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THE APPLE PIE THAT PAPA BAKED is as homey as Gramdma's kitchen, yet it's modern, rich, and even scientific. In simple language that is also poetic and true, Lauren Thompson tells the heartwarming story of how the apple pie comes to be, including a quick introduction to the whole ecological web of life. And, as a final loving touch, she adds that the true enjoyment comes in sharing the pie with all the creatures on the farm. With that, the circle is made complete.
Retro illustrations by Jonathan Bean add a folksy kind of wholeness to the story. The pigtailed girl's excitement as she wakes to follow her gangly farmer father to the field, the changing expressions of the farm animals that join them, the gnarled branching of the apple tree, the wide-eyed sun that hangs in the sky over-looking it all ... these, and other, detailed images are done wholly in yellowish-brown and black, with the dash of red for the apples highlighting each scene. Even Bean's artistic process, which he describes as the layering of three vellum pages each printed in a separate color, adds to the richness of this cumulative story.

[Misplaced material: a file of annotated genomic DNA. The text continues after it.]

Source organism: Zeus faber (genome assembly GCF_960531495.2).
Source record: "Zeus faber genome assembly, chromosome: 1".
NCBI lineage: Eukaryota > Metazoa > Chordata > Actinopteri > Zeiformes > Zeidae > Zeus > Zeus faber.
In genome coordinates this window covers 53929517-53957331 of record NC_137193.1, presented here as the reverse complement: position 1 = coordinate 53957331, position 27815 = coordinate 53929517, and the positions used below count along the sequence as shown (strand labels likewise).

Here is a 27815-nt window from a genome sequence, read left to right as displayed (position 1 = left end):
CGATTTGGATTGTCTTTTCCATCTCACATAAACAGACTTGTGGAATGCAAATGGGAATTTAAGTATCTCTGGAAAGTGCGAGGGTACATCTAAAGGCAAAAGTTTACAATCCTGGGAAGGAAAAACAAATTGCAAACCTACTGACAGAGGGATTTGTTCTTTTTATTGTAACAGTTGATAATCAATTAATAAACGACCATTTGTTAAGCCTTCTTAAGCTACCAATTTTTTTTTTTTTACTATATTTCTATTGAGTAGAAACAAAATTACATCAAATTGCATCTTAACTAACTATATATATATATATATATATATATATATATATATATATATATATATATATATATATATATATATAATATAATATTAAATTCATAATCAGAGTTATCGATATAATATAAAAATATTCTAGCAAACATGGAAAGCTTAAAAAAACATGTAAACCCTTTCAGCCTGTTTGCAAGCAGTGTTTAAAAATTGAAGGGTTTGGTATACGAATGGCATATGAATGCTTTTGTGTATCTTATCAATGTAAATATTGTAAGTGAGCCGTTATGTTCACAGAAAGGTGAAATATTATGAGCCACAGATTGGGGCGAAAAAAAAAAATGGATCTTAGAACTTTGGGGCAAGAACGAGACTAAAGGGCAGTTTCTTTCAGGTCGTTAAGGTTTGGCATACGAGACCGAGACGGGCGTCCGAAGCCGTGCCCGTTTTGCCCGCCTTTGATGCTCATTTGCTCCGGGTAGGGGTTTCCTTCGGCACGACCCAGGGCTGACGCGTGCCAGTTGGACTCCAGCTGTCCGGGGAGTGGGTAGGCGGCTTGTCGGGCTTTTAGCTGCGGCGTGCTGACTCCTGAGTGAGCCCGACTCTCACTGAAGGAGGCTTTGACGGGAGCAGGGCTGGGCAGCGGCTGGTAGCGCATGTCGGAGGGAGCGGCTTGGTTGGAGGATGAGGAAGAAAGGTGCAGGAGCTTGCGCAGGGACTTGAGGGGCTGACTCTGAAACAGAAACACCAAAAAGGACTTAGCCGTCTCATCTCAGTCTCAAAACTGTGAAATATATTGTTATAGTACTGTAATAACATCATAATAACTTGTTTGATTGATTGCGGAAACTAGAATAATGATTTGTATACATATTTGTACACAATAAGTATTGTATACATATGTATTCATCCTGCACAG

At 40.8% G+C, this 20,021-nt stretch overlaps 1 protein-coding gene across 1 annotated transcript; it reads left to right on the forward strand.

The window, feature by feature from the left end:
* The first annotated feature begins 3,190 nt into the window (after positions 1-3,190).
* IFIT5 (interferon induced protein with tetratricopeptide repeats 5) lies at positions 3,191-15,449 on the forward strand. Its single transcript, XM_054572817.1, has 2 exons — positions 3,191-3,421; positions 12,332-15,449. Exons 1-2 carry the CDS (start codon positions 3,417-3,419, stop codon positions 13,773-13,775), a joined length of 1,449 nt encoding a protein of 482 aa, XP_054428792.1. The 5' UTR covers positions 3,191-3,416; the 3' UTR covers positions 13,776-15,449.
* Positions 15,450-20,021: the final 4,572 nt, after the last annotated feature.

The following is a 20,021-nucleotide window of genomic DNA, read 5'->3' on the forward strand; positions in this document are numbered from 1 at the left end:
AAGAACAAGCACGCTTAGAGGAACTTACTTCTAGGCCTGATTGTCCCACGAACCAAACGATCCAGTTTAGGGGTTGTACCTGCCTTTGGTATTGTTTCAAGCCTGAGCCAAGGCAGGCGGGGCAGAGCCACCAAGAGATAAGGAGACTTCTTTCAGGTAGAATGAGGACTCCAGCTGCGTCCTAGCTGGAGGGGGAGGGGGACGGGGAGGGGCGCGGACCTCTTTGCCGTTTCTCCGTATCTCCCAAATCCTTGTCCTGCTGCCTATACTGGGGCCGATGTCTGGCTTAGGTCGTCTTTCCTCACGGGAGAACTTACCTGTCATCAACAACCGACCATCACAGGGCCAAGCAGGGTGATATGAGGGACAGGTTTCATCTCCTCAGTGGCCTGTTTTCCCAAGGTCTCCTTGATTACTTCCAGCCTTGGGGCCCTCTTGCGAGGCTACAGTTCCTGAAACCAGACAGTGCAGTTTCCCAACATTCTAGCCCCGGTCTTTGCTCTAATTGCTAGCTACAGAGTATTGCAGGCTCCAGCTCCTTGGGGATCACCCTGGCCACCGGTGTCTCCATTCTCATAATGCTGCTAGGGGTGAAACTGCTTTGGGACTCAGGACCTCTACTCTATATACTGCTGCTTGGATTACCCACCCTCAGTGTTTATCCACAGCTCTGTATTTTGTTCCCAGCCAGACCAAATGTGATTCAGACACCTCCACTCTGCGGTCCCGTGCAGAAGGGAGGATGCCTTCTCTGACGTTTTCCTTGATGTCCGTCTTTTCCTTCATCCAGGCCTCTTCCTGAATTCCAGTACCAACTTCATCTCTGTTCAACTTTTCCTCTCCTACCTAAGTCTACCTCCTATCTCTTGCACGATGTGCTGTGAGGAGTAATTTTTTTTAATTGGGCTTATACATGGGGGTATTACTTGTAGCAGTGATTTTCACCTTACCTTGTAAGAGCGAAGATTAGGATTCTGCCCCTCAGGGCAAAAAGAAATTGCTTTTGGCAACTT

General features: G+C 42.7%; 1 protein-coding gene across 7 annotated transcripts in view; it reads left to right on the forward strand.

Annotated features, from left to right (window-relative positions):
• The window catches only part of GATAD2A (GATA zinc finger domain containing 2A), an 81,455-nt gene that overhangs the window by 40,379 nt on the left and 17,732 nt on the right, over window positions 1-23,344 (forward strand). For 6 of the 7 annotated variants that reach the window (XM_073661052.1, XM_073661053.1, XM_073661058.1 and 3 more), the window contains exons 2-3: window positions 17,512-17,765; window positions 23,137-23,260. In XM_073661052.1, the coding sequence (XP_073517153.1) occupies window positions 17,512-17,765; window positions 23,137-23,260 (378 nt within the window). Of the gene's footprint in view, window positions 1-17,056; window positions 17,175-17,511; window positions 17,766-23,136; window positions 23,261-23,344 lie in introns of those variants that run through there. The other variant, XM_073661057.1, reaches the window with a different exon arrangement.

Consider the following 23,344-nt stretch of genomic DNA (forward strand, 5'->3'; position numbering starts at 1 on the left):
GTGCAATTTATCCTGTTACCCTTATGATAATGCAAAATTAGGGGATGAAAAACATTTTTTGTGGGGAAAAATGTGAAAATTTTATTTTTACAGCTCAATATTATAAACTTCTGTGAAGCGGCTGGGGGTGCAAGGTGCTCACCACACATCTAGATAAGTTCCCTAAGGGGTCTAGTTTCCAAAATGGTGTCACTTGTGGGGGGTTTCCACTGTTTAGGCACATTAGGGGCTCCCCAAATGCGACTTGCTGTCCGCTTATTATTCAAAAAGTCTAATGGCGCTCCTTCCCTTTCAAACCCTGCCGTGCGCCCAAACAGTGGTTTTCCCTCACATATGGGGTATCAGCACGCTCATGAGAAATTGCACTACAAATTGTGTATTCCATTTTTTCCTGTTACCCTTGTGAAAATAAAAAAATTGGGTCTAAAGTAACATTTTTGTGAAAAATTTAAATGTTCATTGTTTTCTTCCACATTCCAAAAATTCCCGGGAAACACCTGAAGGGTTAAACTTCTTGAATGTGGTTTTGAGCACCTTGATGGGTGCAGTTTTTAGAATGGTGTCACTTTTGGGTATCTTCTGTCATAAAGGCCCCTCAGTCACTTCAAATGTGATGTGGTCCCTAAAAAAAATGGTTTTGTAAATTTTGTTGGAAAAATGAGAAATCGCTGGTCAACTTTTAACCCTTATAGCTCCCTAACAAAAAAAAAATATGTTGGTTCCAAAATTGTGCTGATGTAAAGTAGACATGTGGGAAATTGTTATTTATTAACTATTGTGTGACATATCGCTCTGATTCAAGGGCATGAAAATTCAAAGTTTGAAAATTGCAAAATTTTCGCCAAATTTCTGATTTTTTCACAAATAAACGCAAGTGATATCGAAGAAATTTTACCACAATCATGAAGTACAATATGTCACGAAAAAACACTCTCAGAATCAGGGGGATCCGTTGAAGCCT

Talk to your kids about ...
Families can talk about how the simple idea of apple pie grows into the more complicated story of how the apple came to be. And they will love talking about the different creatures who appear as the story grows, and how all nature seems to work together. Also, why was it important that the girl shared the pie in the end?
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